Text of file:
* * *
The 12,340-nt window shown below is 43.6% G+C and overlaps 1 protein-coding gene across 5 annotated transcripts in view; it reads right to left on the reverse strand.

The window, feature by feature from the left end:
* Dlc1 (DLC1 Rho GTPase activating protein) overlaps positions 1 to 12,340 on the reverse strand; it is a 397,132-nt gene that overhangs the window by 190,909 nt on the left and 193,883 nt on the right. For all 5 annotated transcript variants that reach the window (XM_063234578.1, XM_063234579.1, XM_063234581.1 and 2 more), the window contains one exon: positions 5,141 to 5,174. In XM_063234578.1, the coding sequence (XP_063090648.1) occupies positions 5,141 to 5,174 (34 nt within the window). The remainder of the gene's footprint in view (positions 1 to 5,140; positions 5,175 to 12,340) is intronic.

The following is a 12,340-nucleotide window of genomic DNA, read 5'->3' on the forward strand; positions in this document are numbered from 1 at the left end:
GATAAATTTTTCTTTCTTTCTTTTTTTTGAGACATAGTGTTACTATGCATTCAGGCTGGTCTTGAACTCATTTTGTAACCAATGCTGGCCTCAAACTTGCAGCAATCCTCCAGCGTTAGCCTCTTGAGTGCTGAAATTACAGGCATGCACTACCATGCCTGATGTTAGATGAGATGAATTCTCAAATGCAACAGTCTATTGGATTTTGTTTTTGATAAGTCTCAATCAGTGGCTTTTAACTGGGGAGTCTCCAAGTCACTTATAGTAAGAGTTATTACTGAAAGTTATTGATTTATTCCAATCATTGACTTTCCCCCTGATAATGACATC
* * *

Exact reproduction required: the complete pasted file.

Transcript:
The 12,340-nt window shown below is 43.6% G+C and overlaps 1 protein-coding gene across 5 annotated transcripts in view; it reads right to left on the reverse strand.

The window, feature by feature from the left end:
* Dlc1 (DLC1 Rho GTPase activating protein) overlaps positions 1 to 12,340 on the reverse strand; it is a 397,132-nt gene that overhangs the window by 190,909 nt on the left and 193,883 nt on the right. For all 5 annotated transcript variants that reach the window (XM_063234578.1, XM_063234579.1, XM_063234581.1 and 2 more), the window contains one exon: positions 5,141 to 5,174. In XM_063234578.1, the coding sequence (XP_063090648.1) occupies positions 5,141 to 5,174 (34 nt within the window). The remainder of the gene's footprint in view (positions 1 to 5,140; positions 5,175 to 12,340) is intronic.

The following is a 12,340-nucleotide window of genomic DNA, read 5'->3' on the forward strand; positions in this document are numbered from 1 at the left end:
GATAAATTTTTCTTTCTTTCTTTTTTTTGAGACATAGTGTTACTATGCATTCAGGCTGGTCTTGAACTCATTTTGTAACCAATGCTGGCCTCAAACTTGCAGCAATCCTCCAGCGTTAGCCTCTTGAGTGCTGAAATTACAGGCATGCACTACCATGCCTGATGTTAGATGAGATGAATTCTCAAATGCAACAGTCTATTGGATTTTGTTTTTGATAAGTCTCAATCAGTGGCTTTTAACTGGGGAGTCTCCAAGTCACTTATAGTAAGAGTTATTACTGAAAGTTATTGATTTATTCCAATCATTGACTTTCCCCCTGATAATGACATC